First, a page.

Like you, I have missed so many of these moments of my life.  They are all around us, I am sure, ready to be seen, not grasped, but simply experienced, known, loved, accepted.  Words fail me.  Experience passes.  Life continues – with all its importance, its business, its agenda.

Gaze.  Gaze at the world around you, your world.  See.  See what is.  Now.  Live it, now.

Don’t believe everything you think.

dont-believe-everything-you-think

That’s it. Great rule to live by. That’s all it is, complete wisdom in one sentence:

Don’t believe everything you think.

Maybe you’re like me. I have a busy, busy mind. My mind is interesting – yes, very interesting. Your mind is interesting, too. I guarantee that! I’m smart. I’ve known that since I was young. I’m sure you’re smart, too. Those things are true.

We honor the mind, our thinking mind, in our culture. If we think something, we believe it is true.  As human beings – as these wonderful works of wisdom – we limit ourselves by living within the cultural constraints of our minds. It is counter-cultural to open yourself to the wisdom that lives within you, within you and outside of the limitations of your thinking, even your best thinking.

Thinking can only take us so far – and there is so much farther to go!  Your body is a place of wisdom.  Begin to know your body’s wisdom by feeling your feelings.   When something happens to you, take a moment to experience that event in your body.  What are you feeling?  Breathe!  Breathe for a moment, and feel the breath in your body.  Now, what are you feeling?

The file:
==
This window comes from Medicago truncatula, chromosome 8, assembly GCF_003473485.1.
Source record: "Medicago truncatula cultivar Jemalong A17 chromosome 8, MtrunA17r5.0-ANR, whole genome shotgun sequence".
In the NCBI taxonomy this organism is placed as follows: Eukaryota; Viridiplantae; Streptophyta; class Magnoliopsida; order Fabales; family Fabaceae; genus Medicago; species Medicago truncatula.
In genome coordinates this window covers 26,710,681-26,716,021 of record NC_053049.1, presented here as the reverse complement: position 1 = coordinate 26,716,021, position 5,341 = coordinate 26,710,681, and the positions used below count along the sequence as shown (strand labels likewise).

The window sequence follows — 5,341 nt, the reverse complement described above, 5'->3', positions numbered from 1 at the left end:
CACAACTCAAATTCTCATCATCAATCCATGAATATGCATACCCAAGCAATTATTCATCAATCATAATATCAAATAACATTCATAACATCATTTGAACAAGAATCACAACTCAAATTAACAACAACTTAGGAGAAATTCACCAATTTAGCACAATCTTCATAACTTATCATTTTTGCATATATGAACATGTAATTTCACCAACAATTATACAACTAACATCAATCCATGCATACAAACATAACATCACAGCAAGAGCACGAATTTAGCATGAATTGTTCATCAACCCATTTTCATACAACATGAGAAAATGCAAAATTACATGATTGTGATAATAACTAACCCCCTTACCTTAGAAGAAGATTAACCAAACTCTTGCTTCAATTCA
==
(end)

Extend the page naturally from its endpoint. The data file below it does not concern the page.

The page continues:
As you practice this, you can begin to name your feelings.

A long time ago, someone asked about me:  “I wonder if she knows the difference between her thoughts and her feelings?”  I am grateful that I took notice of that comment.  Do I know the difference?  I do now.  From that moment on, I began to observe – to feel – my feelings.  That in itself is a journey.  When we begin to include our feelings in our answers, in our decisions, in our observations, we encounter another dimension of ourselves.  When we include our feelings, our perceptions deepen, our love deepens, our experience deepens.

Your body has a wisdom that your thinking mind cannot perceive.  In a way, your thinking mind is on one plane of existence.  The wisdom that is beyond your thinking mind has deep roots, roots in the earth.  The wisdom beyond your thinking mind perceives on many levels, levels that your thinking mind simply cannot conjure up!

If you are sad, feel sad.  That is practice.  If you are lonely, feel lonely.  That too, is practice.  If you are happy, feel happy.  That is practice.  From moment to moment, the practice of reaching beyond our thinking mind takes us into new territory.

A good parent teaches feelings to their child by mirroring those feelings.  When the baby cries, mom will say:  “oh, you are sad.”  Or she will say:  “you are angry that your plate fell on the floor.”  Dad will say to a toddler:  “you are frustrated because you can’t reach the ball.”  Sometimes, we have to mirror our own feelings to ourselves.  We have to begin again to learn about ourselves, and about our own perceptions of the world.